How would a doctor distinguish between viral and bacterial tonsillitis?

From what I can tell they have the same symptoms

  • tender throat
  • swollen tonsils
  • painful swallowing
  • fever

So how exactly do they differ, and what would be the diagnostic process a doctor would employ to confirm which form of tonsillitis a patient has?

1 Answer 1


There is a great deal of both overlap and variability in the symptoms associated with pharyngitis. Many causes can include visible swelling of the tonsils and tonsillar exudate, and so can be classified as tonsillitis.

The usual clinical question here is "should I treat this sore throat with antibiotics," which depends on symptoms, signs, history, and epidemiology. In an otherwise healthy individual, the treatment decision is more about preventing later complications associated with infection than treating the (self-limited) infection itself. In most practices the key question, then, is not just "is this bacterial or viral", it is, "is this Group A Streptococcus (GAS) or not". There is a good discussion of this issue and the evidence in the clinical practice guidelines from the infectious diseases society of America. Of note, there is some argument (see Cecil medicine Ch. 437, in addition to the discussion in the IDSA guidelines) for making the question "is this Fusobacterium necrophorum, GAS, or something else".

Now, with that preamble, we can get to the question in your title:

How do the symptoms of viral tonsillitis differ from bacterial tonsillitis

For an otherwise healthy pediatric or young adult patient in the US who is up to date on vaccinations, there are some useful symptom-based rules of thumb (see both the earlier linked guidelines, and the chapter in Cecil).

From the guidelines, signs and symptoms that strongly suggest viral etiology:

  • Conjunctivitis
  • Coryza
  • Cough
  • Diarrhea
  • Hoarseness
  • Discrete ulcerative stomatitis
  • Viral exanthema

Cecil's describes a useful evidence based risk score for deciding whether or not to treat with antibiotics (which is essentially a question re: what is the likelihood that this is group A strep). Each of the following gives 1 point: temperature > 38 C, absence of cough, swollen, tender anterior cervical nodes, tonsillar swelling or exudate, and age 3-14 yrs. Age 15-44 years gives 0 points, age >44 subtracts a point. If the score is 4 or more, you treat with antibiotics. If the score is 2 or 3, you culture the throat and treat if positive. if the score is 0 or 1, you observe. You can examine the evidence for this score here.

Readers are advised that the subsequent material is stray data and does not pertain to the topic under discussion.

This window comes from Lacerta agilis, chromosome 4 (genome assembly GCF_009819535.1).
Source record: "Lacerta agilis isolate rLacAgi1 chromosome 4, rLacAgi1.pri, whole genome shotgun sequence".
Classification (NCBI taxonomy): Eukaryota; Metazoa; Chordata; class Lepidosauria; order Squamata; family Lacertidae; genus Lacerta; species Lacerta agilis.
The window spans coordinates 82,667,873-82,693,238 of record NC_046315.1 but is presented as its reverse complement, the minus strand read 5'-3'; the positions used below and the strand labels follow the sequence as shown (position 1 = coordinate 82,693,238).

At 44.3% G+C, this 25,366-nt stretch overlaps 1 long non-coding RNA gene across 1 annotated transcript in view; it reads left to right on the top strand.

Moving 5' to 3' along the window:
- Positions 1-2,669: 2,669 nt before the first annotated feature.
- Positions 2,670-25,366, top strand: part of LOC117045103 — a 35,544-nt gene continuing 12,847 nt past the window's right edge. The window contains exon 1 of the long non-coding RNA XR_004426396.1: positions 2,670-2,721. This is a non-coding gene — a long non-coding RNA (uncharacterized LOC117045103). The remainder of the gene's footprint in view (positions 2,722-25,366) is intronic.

As the risk score algorithm indicates, one of the possible diagnostic next steps is a throat culture for GAS. There are also tests that detect the presence of antigen. It's important to note (as is discussed in the linked sources), that many patients are pharyngeal carriers of GAS, so detecting GAS may not provide any information about the cause of a particular bout of pharyngitis in general or tonsillitis in particular. There is a very good meta-analysis that relates to this point.

  • I once heard that in streptococcal pharyngitis, the lymph nodes behind the ear(s) are often swollen. Would you say this is common or typical?
    – Jan
    Commented Oct 11, 2018 at 8:31
  • @Jan it's not uncommon, but it doesn't suggest strep in particular
    – De Novo
    Commented Oct 11, 2018 at 15:40
  • Yeah, I was thinking bacterial as opposed to viral.
    – Jan
    Commented Oct 11, 2018 at 16:16
  • @Jan postauricular lymphadenitis isn't indicative of anything in particular (strep vs not strep, viral vs. bacterial), beyond activation of the immune system in that area.
    – De Novo
    Commented Oct 13, 2018 at 0:22
  • 2
    Fantastic answer, thanks :) Commented Oct 14, 2018 at 17:12

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